By and by , the Vedshala teacher got to a stage where he was teaching us Raamraksha,related to our holy scriptures, a few verses everyday, learned in a augmented manner. He would tell us the general meaning, and slowly we realized some commonly used features in Sanskrit, without anyone forcing it on us. The English education was happening side by side with the Marathi. Both reading and writing.
Having realized how words were spelt, I was fairly fearless about making up my own spellings. Particularly of Marathi words.
My parents were away in the north due to my father's posting, where my mother had taken time off from our schooling etc , to help set up a working house . My aunt and uncle stayed with us, so as to keep all our activities going without a break, as school was still in term. We were supposed to write letters to our parents like twice a week, describing what we were doing and the general scene.
My mother suddenly got a postcard where it said we had progressed till "EtamRamabalopetamrakshaayaasukrutipathet". For a long time they tried to figure out what was being said. And then they realized that I was reporting to them, that we had reached the tenth stanza of the Ramaraksha which went as :
एतां रामबलोपेतां रक्षां य: सुकृती पठॆत् ।स चिरायु: सुखी पुत्री विजयी विनयी भवेत् ॥१०
There was a lot of laughter, various friends at the place joining in and exclaiming about the innovative spellings.
Many years later, some of them visited us when we were much older and recalled this episode.
Entertainment apart, this was the ethos in which we were taught and educated. Before serious schooling and subjects etc kicked in. I learned to write and understand the nuances of spelling, much before we started getting dictation in school, and I never ever by-hearted or memorized any spellings. To this day.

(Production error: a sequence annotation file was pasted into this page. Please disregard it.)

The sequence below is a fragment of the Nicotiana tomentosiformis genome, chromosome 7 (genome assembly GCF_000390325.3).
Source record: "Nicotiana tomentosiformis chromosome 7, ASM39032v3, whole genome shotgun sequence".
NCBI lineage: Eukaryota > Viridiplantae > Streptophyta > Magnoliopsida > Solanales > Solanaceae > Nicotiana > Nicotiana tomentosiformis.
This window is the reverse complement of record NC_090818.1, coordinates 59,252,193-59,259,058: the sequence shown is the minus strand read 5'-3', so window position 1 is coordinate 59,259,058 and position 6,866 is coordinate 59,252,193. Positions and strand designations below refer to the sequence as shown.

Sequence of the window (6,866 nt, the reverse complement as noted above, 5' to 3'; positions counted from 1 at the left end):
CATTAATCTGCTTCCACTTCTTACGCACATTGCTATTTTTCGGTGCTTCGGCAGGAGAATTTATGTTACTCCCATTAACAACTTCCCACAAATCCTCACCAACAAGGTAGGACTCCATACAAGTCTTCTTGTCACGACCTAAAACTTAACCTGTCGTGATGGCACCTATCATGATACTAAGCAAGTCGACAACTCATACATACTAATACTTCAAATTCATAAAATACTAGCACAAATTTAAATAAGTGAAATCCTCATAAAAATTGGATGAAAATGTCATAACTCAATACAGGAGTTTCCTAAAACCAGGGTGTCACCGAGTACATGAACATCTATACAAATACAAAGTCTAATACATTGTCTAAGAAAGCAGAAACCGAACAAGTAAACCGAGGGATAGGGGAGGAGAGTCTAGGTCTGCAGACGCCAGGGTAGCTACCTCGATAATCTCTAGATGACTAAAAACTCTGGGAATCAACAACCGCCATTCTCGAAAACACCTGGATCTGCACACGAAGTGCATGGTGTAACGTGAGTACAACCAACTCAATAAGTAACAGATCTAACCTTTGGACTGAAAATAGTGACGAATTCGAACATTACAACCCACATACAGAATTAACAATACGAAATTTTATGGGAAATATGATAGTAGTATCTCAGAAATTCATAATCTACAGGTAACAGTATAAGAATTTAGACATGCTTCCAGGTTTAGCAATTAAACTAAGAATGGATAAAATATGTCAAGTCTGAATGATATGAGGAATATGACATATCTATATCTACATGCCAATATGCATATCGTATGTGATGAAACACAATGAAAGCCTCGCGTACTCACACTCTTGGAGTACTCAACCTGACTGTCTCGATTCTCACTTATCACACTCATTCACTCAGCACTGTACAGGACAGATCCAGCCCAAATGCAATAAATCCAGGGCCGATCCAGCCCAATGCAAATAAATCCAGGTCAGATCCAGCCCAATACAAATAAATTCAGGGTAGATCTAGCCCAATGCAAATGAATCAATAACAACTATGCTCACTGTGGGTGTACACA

My parents didn't know about all the fancy research, they didn't know when you should introduce kids to writing. We often drew things and wrote things on the Shahbad stone floor tiles at home, sometimes for fun, sometimes for practice. If one of us showed aptitude for performing arts, that too was encouraged. But care was taken to see that whatever literature was around in the house was age appropriate for us.
I often wonder if we have become a nation of followers. Some new technology comes, we follow the herd. Something known to us, returns back to us as a western concept, we follow the herd. An entire generation of my time, now has to deal with the current generation, that has taken avidly to sms lingo which is hemlock for the English language. People have forgotten the art of writing letters, and putting down points in an organized manner. Consequently, we have an entire generation , that sometimes, doesn't even bother to read. Try writing in a complaint, and nine times out of ten, the person responsible for solving your problem has not bothered to read.
Then these good folks in Tel Aviv University and Univ of Illinois at Urbana Champagne publish their research. It appears in the Internet in a mailing list I subscribe to. Tomorrow it will appear in the Times of India. And everyone will seriously take note of it and start new educational theories. Someone in some ministry will suddenly issue a dictat, and something that we did using common sense and a sense of dedication , will be forced on us as a sudden rule.
Many folks my age, relocated to other countries, and brought up their children there. They probably used the same ideas that their parents did, when bringing them up.
These folks faced a different educational system, than say, my children did.
I wish those guys in Tel Aviv and UIUC had spoken to me.
I would have told them the secret behind the preponderance of Indians amongst the winners of Spelling Bees in the US.